Origins, Patterns and Conservation of Biodiversity in East Africa

Travel from Lake Naivasha to Masai Mara – June 8

Blog post 4. Madeleine and Arjun

Throughout this course, we’ve discussed the pervasive misconception that Africa is a homogenous entity. We are learning that this is far from true, as Africa is rich with diversity—in terms of flora, fauna, and geology, as well as culture. Extending this idea, we are already seeing the vast diversity present in just this small portion of the country of Kenya. This was perhaps most apparent today, where we woke up at Lake Naivasha—a freshwater ecosystem—and ended up in Maasai Mara—a savannah—and travelled through pastoral, agricultural land, and urban areas, among others. On our journey, we saw a change in the bird and mammal species, as well as the landscapes and geological features. These changes were apparent in only 230 km of travel, and showcase the diversity that is present in only a small geographical range. Having seen this, it would be exceedingly foolish to treat Africa—or even Kenya—as a singular culture or ecotype. The hippopotamuses, African Fish Eagles, and Lilac-Breasted Rollers of Lake Naivasha are remarkably different from the White-Browed Sparrow Weavers, Cutthroats, and field mice we saw in Maasai Mara. In the next several days of this course, we look forward to seeing more of Kenya’s diversity and learning about the plants and animals of different ecosystems.

This morning started relatively early, by waking up before the sunrise over Lake Naivasha. Though we needed to pack our bags and tents and have another tasty breakfast prepared by our wonderful cooks, we had enough time to sneak in some birding and photography. Many of the birds we saw are already familiar to us, such as the Egyptian Goose and Superb Starling. We even had a Glossy Ibis sighting. For over a half hour, Allen struggled to take a photo of a Lilac-Breasted Roller in flight but, in his words “failed miserably” (though we are sure his photos are actually great). We said goodbye to Lake Naivasha and its incredible wildlife and began our 5-hour drive to our next destination, Maasai Mara.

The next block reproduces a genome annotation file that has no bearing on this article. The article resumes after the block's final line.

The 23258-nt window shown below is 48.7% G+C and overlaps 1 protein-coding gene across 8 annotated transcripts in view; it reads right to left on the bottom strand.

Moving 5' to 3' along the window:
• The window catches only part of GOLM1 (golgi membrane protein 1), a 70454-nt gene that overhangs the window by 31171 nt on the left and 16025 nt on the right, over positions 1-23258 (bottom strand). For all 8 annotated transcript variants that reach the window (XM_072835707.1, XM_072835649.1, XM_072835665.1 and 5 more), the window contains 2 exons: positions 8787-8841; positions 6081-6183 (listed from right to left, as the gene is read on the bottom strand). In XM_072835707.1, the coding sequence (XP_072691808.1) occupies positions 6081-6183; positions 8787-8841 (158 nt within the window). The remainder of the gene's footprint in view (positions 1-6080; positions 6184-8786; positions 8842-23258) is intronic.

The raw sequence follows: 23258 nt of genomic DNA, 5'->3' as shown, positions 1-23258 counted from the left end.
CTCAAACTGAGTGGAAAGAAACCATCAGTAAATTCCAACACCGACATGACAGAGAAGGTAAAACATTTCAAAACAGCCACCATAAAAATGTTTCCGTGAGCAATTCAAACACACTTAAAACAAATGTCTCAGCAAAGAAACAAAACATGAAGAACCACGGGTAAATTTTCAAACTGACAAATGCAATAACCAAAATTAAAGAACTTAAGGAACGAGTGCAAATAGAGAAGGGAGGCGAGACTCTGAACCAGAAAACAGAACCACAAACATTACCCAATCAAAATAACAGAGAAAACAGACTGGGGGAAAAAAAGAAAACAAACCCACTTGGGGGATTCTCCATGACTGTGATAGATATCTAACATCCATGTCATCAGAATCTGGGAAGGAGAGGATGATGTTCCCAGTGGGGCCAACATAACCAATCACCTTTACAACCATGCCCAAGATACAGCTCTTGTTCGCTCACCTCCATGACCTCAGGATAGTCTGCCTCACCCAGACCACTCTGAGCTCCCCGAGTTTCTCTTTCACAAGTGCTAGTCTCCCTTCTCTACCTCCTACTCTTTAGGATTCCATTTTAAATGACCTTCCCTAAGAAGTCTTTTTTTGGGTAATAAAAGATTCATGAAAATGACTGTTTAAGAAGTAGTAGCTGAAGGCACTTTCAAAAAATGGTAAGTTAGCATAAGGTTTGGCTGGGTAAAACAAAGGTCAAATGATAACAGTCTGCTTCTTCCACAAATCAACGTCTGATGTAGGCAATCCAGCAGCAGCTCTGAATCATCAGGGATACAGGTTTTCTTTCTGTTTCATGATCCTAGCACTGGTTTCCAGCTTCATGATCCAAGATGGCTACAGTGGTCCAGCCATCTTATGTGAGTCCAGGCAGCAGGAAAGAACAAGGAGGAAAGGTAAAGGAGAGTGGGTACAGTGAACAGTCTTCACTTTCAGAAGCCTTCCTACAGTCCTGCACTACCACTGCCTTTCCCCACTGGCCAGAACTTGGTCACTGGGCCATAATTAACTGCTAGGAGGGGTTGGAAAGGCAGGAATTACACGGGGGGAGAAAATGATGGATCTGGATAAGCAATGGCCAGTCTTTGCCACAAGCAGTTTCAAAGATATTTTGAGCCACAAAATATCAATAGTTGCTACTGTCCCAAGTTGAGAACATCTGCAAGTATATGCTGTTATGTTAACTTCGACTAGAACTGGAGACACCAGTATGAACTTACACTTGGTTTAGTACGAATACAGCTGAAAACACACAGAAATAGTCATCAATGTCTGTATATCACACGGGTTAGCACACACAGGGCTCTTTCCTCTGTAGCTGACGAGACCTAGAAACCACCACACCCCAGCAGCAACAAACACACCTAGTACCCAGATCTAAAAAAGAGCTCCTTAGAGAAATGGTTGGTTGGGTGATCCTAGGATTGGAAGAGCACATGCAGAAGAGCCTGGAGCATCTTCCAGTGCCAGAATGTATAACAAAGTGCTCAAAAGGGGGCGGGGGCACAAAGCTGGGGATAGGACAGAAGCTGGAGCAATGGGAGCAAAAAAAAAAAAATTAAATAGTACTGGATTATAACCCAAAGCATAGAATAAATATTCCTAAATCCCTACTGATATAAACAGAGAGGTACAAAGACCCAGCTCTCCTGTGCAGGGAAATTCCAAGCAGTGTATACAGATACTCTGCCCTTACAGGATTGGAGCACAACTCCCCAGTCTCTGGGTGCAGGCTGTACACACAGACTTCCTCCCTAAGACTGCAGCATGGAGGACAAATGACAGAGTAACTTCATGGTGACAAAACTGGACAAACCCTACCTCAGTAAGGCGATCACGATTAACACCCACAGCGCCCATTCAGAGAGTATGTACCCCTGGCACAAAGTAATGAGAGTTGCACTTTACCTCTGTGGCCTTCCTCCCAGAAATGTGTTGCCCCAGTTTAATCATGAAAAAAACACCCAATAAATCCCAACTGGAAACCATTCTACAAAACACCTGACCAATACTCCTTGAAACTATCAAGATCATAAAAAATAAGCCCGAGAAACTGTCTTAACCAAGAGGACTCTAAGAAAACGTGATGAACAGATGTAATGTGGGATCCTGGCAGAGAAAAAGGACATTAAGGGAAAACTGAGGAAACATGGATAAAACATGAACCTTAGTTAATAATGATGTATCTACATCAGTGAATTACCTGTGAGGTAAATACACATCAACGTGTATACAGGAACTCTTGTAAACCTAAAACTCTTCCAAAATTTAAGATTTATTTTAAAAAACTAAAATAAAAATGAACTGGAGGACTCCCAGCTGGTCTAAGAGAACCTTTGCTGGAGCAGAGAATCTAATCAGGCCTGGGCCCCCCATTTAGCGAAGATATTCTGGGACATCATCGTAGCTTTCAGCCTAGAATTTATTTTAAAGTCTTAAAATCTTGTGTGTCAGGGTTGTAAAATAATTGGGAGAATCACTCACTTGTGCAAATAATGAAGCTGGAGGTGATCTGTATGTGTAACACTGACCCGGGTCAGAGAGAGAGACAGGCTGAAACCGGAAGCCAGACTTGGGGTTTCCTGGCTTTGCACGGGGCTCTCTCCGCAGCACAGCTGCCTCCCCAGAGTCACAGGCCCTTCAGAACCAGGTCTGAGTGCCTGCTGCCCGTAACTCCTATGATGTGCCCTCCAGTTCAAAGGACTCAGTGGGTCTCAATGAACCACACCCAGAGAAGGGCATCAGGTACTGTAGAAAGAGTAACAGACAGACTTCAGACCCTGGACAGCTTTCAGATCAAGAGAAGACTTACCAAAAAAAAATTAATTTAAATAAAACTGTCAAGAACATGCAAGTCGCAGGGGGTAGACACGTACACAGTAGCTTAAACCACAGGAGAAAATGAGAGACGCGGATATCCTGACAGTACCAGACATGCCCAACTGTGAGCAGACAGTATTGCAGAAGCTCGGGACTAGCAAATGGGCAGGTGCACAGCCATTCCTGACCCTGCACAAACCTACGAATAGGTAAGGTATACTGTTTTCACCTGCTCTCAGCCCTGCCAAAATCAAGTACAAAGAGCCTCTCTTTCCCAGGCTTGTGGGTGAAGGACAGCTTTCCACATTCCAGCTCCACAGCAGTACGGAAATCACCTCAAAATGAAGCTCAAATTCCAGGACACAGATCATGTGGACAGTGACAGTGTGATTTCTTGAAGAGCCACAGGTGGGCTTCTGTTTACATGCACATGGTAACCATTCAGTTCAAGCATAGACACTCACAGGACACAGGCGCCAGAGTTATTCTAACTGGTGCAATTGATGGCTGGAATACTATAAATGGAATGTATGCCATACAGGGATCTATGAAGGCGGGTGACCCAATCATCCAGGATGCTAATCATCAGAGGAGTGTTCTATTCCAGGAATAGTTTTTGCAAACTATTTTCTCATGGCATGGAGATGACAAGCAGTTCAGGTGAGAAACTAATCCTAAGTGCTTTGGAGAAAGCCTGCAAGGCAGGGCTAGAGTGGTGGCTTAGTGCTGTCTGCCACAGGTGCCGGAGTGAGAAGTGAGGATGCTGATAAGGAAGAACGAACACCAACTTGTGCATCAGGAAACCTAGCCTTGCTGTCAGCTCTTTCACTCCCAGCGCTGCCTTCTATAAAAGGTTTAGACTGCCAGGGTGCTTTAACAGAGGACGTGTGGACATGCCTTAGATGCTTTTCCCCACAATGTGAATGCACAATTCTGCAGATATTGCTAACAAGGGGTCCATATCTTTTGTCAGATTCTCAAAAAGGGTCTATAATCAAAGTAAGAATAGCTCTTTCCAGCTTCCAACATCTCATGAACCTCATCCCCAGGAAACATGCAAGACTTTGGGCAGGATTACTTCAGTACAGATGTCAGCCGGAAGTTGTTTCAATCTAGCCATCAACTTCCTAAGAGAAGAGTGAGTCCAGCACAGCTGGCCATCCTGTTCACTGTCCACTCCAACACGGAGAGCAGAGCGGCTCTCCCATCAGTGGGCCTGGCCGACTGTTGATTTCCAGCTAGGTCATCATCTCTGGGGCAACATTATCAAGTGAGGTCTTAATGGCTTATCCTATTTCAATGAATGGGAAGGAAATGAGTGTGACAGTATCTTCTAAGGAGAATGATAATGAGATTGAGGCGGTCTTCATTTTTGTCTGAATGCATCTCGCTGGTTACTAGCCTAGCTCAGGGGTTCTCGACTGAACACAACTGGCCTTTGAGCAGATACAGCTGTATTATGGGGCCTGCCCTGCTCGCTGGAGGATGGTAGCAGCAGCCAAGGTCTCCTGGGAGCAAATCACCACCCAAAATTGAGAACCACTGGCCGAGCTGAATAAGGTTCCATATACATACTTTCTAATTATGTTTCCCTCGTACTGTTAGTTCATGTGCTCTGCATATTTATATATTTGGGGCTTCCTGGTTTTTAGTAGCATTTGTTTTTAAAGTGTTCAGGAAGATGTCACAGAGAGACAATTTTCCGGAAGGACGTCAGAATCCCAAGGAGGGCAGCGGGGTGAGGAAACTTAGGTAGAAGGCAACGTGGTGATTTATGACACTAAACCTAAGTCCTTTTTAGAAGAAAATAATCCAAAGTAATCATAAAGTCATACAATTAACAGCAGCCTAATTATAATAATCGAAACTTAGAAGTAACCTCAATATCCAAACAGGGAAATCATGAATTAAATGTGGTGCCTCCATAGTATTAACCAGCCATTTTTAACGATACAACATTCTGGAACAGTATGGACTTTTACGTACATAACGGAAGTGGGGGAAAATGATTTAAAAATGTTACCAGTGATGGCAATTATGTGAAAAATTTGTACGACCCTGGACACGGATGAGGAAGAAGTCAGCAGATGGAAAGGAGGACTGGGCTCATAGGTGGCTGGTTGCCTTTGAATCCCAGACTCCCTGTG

On our travels southward to Maasai Mara, we observed great changes in the landscape. From the brown silts and sands of Lake Naivasha and its lush vegetation, we entered lands of hardened clay and scrubland. But after arriving at our camp, just outside Maasai Mara National Reserve, the wildlife was abundant. Nests of White-Browed Sparrow Weavers graced many of the small trees scattered around camp. The weavers flew amongst us without fear, so bold that they would eventually approach within metres of us. Upon arrival at the camp, we were greeted by yet another Steve, a Maasai member of the staff. He sold us some wonderful trinkets crafted by his mother. Not long after, we gathered around to listen to the final article presentations, by Arjun, Meg, and Allen. The presentations sparked some lively conversations about wildlife conservation, the nature of Indigeneity, and statistical methods of inference, while the weavers looked on. Throughout the presentations and later into the evening, we saw a few other birds as well, including the Cutthroat (a type of waxbill) and the Bare-faced Go-away-bird. Then as usual, we had a delicious dinner. And with that, we are off to our tents to sleep, hopeful to hear the rolling cackles of hyenas in the distance, as promised by the hyena information sheets hung up next to the squatting toilets.